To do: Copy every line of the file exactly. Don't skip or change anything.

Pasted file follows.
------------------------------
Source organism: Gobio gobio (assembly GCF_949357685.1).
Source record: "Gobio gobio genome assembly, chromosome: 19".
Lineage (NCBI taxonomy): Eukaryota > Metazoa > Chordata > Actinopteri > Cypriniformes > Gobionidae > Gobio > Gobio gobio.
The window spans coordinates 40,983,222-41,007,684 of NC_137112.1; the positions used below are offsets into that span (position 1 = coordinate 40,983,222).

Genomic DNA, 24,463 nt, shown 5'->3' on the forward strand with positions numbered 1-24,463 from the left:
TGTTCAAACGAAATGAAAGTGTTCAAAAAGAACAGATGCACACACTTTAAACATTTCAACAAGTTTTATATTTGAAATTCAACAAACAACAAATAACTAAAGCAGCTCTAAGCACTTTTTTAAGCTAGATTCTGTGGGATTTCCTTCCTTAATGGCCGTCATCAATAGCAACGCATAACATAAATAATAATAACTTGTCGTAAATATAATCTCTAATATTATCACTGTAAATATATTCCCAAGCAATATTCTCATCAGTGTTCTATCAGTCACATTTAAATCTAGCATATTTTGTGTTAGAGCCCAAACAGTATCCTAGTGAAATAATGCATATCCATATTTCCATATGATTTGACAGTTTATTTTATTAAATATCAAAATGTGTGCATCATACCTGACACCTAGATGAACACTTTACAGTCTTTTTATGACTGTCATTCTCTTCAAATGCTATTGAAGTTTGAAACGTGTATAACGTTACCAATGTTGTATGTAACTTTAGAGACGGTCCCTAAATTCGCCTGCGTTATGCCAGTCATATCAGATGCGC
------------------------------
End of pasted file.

Source organism: Gobio gobio (assembly GCF_949357685.1).
Source record: "Gobio gobio genome assembly, chromosome: 19".
Lineage (NCBI taxonomy): Eukaryota > Metazoa > Chordata > Actinopteri > Cypriniformes > Gobionidae > Gobio > Gobio gobio.
The window spans coordinates 40,983,222-41,007,684 of NC_137112.1; the positions used below are offsets into that span (position 1 = coordinate 40,983,222).

Genomic DNA, 24,463 nt, shown 5'->3' on the forward strand with positions numbered 1-24,463 from the left:
TGTTCAAACGAAATGAAAGTGTTCAAAAAGAACAGATGCACACACTTTAAACATTTCAACAAGTTTTATATTTGAAATTCAACAAACAACAAATAACTAAAGCAGCTCTAAGCACTTTTTTAAGCTAGATTCTGTGGGATTTCCTTCCTTAATGGCCGTCATCAATAGCAACGCATAACATAAATAATAATAACTTGTCGTAAATATAATCTCTAATATTATCACTGTAAATATATTCCCAAGCAATATTCTCATCAGTGTTCTATCAGTCACATTTAAATCTAGCATATTTTGTGTTAGAGCCCAAACAGTATCCTAGTGAAATAATGCATATCCATATTTCCATATGATTTGACAGTTTATTTTATTAAATATCAAAATGTGTGCATCATACCTGACACCTAGATGAACACTTTACAGTCTTTTTATGACTGTCATTCTCTTCAAATGCTATTGAAGTTTGAAACGTGTATAACGTTACCAATGTTGTATGTAACTTTAGAGACGGTCCCTAAATTCGCCTGCGTTATGCCAGTCATATCAGATGCGC